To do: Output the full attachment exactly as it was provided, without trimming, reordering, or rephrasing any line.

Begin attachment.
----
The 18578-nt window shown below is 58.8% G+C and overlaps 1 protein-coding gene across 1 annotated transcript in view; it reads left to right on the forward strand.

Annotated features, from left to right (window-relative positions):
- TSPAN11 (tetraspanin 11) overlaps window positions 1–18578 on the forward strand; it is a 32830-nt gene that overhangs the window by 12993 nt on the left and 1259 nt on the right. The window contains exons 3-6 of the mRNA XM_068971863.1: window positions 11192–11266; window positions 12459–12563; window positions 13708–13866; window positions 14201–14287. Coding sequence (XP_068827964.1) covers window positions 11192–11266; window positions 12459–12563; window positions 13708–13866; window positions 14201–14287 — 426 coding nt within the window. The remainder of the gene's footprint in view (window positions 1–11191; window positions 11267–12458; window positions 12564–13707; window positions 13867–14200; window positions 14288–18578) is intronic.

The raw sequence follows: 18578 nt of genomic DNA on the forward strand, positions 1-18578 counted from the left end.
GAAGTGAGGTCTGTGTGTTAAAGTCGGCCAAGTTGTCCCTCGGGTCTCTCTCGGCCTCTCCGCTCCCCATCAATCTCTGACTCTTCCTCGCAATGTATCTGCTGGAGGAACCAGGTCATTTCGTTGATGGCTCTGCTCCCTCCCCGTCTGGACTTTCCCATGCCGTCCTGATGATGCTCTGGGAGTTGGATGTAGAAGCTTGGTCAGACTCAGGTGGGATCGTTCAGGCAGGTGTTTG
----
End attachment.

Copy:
The 18578-nt window shown below is 58.8% G+C and overlaps 1 protein-coding gene across 1 annotated transcript in view; it reads left to right on the forward strand.

Annotated features, from left to right (window-relative positions):
- TSPAN11 (tetraspanin 11) overlaps window positions 1–18578 on the forward strand; it is a 32830-nt gene that overhangs the window by 12993 nt on the left and 1259 nt on the right. The window contains exons 3-6 of the mRNA XM_068971863.1: window positions 11192–11266; window positions 12459–12563; window positions 13708–13866; window positions 14201–14287. Coding sequence (XP_068827964.1) covers window positions 11192–11266; window positions 12459–12563; window positions 13708–13866; window positions 14201–14287 — 426 coding nt within the window. The remainder of the gene's footprint in view (window positions 1–11191; window positions 11267–12458; window positions 12564–13707; window positions 13867–14200; window positions 14288–18578) is intronic.

The raw sequence follows: 18578 nt of genomic DNA on the forward strand, positions 1-18578 counted from the left end.
GAAGTGAGGTCTGTGTGTTAAAGTCGGCCAAGTTGTCCCTCGGGTCTCTCTCGGCCTCTCCGCTCCCCATCAATCTCTGACTCTTCCTCGCAATGTATCTGCTGGAGGAACCAGGTCATTTCGTTGATGGCTCTGCTCCCTCCCCGTCTGGACTTTCCCATGCCGTCCTGATGATGCTCTGGGAGTTGGATGTAGAAGCTTGGTCAGACTCAGGTGGGATCGTTCAGGCAGGTGTTTG